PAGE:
“I loved my grandpa,” Scheffel said. “He was fun, had a great sense of humor, and he was a soft touch. He ran a tab for people in the neighborhood. My grandmother was very mad at him when he did that.”
Scheffel started as a bagger and stock boy, and later delivered meat to businesses and homes in Lansing. The clientele included workers from nearby Fisher Body and the huge Howard Sober trucking firm, across the street from the store. Behind the store, Goodrich ran a trailer camp where Sober’s weary drivers sacked out.
The clientele wasn’t all working class. Goodrich’s also had accounts with the nearby Ransom E. Olds mansion, where Steve Scheffel made many deliveries in the early 1960s, and the governor’s residence. Scheffel may be the only person who has provided food to both Olds and Jerry Seinfeld. (Goodrich’s put together a deli tray for Seinfeld when the comedian came to the Wharton Center last March.)
The old store was bulldozed in 1966 to make way for I-496, along with Scheffel’s grandparents’ home, the Olds mansion and a lot of other Lansing history.
The grocers could have folded their tent, but Robert Scheffel, Uncle Bruce and Grandpa Al, now retired, made a bold move. With an eye on the booming university to the east, they bought out a floundering East Lansing grocery store at the corner of Trowbridge and Harrison roads, only a few years old, in January 1966.
A month after they stocked the store, the blizzard of January 1967 hit, forcing everyone on that side of town to come to Goodrich’s — “by horseback, sled, however,” Scheffel said. Neighbors helped out when employees couldn’t make it to work.
“It introduced an awful lot of people to the new ownership,” Scheffel said.
In the next decade, customers poured in from nearby married student housing, which was bursting with young families in the mid-1960s. Baby food, diapers and housewares flew off the shelves.
One of those “things that led to another” that kept Scheffel at the store was a lifelong passion for wine. When East Lansing went from dry to wet, Scheffel began to stock wine and beer. There are now over 5,000 different wine, beer and liquor items jammed into the wet side of the store — no carts in the aisles, please.
“California wine was in its infancy, but I fell in love with the European wines, the geography and history,” he said. Scheffel still travels a lot — he and Marilyn have been to 41 countries in the past several years — but doesn’t go to wineries anymore. “I don’t do busman’s holidays.”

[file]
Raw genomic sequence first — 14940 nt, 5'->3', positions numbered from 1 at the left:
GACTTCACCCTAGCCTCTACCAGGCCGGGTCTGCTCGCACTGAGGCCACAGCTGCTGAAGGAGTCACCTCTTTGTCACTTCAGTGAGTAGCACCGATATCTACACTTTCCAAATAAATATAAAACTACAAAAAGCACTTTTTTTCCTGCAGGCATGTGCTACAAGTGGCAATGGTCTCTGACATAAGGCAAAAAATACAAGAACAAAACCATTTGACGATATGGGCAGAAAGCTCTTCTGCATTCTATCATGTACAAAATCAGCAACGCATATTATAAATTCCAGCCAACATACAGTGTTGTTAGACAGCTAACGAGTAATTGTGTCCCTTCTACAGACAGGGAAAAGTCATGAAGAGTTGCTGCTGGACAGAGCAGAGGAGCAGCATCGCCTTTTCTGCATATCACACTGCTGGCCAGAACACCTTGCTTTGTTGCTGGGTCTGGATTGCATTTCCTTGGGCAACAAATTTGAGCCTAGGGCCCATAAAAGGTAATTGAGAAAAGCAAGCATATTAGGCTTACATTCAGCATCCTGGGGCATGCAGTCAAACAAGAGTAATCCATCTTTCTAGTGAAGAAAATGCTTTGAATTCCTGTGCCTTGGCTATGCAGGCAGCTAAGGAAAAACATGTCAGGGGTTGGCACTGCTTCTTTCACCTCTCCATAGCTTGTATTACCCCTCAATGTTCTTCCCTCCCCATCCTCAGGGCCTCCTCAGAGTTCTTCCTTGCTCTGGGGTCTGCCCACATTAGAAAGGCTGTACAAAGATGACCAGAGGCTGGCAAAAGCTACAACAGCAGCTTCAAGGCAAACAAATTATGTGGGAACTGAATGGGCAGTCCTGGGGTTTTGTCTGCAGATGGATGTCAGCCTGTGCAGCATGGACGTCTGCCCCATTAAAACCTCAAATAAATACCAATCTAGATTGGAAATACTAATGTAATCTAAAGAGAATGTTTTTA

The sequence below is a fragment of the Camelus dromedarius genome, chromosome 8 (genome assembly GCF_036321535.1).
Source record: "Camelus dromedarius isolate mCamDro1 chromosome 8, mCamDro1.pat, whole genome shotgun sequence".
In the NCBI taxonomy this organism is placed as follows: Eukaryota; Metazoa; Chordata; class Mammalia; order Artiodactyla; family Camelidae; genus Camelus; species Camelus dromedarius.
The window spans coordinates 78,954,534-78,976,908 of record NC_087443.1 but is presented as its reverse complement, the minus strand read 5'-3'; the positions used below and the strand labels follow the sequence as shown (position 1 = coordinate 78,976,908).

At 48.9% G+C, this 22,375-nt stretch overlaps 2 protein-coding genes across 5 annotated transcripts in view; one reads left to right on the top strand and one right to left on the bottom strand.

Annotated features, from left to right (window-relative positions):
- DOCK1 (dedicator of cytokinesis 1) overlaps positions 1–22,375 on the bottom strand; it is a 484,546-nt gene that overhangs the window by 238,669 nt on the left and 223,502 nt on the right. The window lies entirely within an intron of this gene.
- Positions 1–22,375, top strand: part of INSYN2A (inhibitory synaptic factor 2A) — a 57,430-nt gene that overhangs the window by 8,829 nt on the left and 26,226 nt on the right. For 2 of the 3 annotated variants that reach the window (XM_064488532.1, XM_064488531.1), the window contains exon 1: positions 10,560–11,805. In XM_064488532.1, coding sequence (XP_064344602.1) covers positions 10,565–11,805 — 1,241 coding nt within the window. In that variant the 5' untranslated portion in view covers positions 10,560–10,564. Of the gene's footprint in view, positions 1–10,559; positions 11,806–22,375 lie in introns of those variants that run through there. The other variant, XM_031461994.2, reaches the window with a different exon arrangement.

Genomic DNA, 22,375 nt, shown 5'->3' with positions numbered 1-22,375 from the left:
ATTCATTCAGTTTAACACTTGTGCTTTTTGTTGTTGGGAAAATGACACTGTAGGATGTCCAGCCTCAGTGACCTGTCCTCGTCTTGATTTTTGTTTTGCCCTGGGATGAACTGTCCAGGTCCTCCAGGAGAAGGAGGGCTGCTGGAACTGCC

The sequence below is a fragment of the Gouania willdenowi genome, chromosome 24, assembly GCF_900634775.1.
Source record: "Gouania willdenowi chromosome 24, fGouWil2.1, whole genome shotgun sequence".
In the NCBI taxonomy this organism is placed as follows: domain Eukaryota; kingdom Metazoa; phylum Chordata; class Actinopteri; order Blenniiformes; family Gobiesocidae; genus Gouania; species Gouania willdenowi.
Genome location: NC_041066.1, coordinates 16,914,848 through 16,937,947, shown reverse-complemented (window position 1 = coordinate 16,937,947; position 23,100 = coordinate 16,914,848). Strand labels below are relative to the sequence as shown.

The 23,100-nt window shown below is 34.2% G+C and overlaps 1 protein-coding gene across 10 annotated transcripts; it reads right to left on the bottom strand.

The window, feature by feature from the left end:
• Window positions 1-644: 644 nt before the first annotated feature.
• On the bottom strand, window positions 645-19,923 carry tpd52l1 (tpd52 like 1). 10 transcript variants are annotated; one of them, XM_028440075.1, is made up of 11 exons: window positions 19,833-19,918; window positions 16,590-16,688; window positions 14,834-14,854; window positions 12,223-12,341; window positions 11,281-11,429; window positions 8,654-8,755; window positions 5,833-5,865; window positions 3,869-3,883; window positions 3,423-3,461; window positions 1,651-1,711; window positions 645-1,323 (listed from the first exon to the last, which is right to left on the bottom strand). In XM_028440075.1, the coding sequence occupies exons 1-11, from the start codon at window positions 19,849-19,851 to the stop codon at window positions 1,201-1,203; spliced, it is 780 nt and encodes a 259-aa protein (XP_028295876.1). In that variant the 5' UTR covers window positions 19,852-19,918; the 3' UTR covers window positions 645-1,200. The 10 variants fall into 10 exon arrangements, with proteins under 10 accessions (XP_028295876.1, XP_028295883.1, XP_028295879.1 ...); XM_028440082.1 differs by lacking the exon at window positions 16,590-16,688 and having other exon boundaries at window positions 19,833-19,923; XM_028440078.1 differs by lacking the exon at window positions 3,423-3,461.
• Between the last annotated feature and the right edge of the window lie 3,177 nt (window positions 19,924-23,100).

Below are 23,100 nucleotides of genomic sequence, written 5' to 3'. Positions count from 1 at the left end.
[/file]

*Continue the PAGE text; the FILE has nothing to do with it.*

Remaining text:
Scheffel isn’t the only Goodrich’s lifer. Head cashier Gail Summerfield, produce manager John McKuen and Bruce Granbau, master of non-perishable items, have all been with the store since the ‘70s. Savage came to MSU as a business student in 1971, living in a dormitory across the street. He started out part time, and, he, too, reported that “one thing led to another.”
The store’s family feeling, along with the ever-diversifying specialty items and staggering variety of booze, helped it survive a fire in the 1980s and two rounds of prolonged construction that forced customers to make elaborate detours.
The personal touch at Goodrich’s is still so extreme it borders on impertinence. Here, they not only greet you by name, they divine your deepest desires. Meat specialist Dr. Beef, the laconic Dave Lindemann, found a home at Goodrich’s when his butcher shop in Lansing closed in the 1970s. (“He’s not mean, he’s shy,” customer Marcia Spencer told me.)
One day, I walked up to the meat counter, where another customer was already standing. Without saying a word, Lindemann nestled two salmon steaks into a package, affixed a label and put it on the counter. It was the same thing I was going to ask for, but I thought it was a coincidence.
“I’ll have the same thing,” I said.
Lindemann silently pushed the package closer toward me. It wasn’t for the other guy, but for me. I don’t always buy salmon, or even fish. How does he do that?
“Oh, you’re good,” I said, but his back was already turned as he slipped back into the cutting room. He never said a word.